Rakesh Malik

Rakesh Malik

Rakesh’s exploration into photography began with a trip to the Grand Canyon. The grandeur of the place inspired him to capture and share his experiences. Such grand places required a grand vision, so Rakesh began working with large format film cameras, which he continues to favor for his fine art stills. His love of travel and adventure have lead Rakesh to visit exotic and varied places, from cities such as Kiev and Ronda to wild places like the Serengeti, the Alaskan tundra, the Pampas of Patagonia, and even to lofty heights such as the summits of Mounts Kilimanjaro and Rainier. Lately, in spite of continuing to make captivating still images with film and digital cameras, Rakesh has been applying his photographic skills to motion pictures. While still striving to convey a story with each individual frame, he longer has the limitation of being bound to a single form to tell the story.


These are strange times indeed in the world of processors. Read all about the Intel/AMD mashup here. 

The Dutti Dolly: built to last

Published in Production

 RedShark Review: Rakesh Malik gives his view on the tough, but very portable Dutti Dolly from Matthews.

Shooting 8K in the Himalayas

Published in Production

Keeping the power going for a location shoot can be trying even when you have ready access to chargers. But what do you do when you are thousands of feet up in the Himalayan mountain ranges and need to power everything from RED cameras to drones? Here's how Rakesh Malik took on the challenge.

Digital Anarchy aims to make transcription super easy

Published in Post & VFX

 Making video transcription easy would be a dream come true for many video producers. Digital Anarchy might have solved the problem with their Transcriptive plugin for Premiere Pro.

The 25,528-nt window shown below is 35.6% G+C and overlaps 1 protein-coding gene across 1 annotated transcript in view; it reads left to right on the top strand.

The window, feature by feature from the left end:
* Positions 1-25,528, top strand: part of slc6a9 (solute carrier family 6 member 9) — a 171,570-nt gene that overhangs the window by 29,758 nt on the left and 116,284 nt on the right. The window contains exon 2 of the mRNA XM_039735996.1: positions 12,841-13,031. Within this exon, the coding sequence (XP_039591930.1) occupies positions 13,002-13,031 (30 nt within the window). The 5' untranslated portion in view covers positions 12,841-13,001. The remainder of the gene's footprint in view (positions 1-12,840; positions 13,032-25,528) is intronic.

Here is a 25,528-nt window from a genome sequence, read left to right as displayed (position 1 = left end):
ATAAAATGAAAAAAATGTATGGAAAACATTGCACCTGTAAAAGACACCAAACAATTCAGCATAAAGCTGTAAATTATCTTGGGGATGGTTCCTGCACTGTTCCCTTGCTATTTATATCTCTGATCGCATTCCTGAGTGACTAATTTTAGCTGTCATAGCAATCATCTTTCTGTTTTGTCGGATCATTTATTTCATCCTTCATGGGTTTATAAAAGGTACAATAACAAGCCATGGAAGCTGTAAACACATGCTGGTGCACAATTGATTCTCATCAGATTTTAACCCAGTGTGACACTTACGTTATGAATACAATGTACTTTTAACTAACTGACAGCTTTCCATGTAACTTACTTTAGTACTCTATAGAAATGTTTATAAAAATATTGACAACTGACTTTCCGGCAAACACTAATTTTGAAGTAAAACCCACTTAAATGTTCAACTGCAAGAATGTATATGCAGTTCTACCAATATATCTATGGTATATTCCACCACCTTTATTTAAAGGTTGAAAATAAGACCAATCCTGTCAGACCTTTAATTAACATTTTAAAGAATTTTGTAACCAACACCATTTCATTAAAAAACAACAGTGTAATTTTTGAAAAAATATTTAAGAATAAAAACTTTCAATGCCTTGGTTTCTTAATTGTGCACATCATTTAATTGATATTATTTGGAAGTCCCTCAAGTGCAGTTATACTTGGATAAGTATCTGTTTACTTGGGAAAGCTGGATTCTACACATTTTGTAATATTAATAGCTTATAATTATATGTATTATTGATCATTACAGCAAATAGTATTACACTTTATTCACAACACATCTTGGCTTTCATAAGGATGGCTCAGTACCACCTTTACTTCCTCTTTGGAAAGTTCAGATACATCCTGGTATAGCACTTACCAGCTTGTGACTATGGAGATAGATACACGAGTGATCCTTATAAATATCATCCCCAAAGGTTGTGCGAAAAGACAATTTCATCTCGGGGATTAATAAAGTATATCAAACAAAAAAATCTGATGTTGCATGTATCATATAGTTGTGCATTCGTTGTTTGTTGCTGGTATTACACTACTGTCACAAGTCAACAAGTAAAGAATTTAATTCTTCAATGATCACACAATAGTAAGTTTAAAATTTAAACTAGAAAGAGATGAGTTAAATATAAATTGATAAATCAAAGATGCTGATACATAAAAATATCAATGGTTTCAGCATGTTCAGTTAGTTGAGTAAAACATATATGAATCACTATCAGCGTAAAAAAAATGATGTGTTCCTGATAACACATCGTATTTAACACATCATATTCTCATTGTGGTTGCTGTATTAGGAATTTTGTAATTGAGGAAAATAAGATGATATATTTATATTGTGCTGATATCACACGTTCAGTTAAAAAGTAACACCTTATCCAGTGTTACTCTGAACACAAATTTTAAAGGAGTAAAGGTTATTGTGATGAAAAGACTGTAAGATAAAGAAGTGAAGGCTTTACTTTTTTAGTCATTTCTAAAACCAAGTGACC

Rakesh Malik gives us his first impressions of the Tilta cage for Red DSMC2 cameras.

Are the fabled Processor Wars back again?

Published in Technology & Computing

AMD's ThreadRipper, Intel’s Core i9, Vega and Volta GPU launches, the future of computers is looking interesting again. Does this mean a return of the AMD vs Intel Processor War?

From vinyl to phones to lenses… to borrow a cliche: retro is in many ways the new black. But how far can we take this? Is there a market for a retro camera?

New Sigma and Tokina Cine lenses chase the high end

Published in Production

Sigma and Tokina have long held reputations for making lenses you'd buy for your Nikon or Canon camera when you couldn't afford "the real thing" but still needed some okay glass to shoot with. That is changing as new models become more than viable first choice lenses.

Currently a big hit on Kickstarter, Arsenal is billed as the first intelligent assistant for DSLR and mirrorless cameras and couples ultralight hardware with an impressively fully-featured iOS or Android app.

Sony adds to E-mount lens lineup

Published in Production

One of the factors that has been holding up professionals from adopting Sony's mirrorless cameras has been the relatively limited selection of lenses so far. Happily, this is starting to change.

One of the stand-out areas at NAB 2017 was Japanese broadcaster NHK's 8K Theater, which showed just how fantastic 8K will look when the broadcaster starts piping it into Japanese homes around the 2020 Olympiad.

Canon’s latest compact 70-200mm T4.4 completes its line up of large format cine servo lenses, while the EOS update is designed to deliver a massive 800% increase in dynamic range. There’s also a 4K pro monitor firmware update in the offing.

Page 1 of 4

Twitter Feed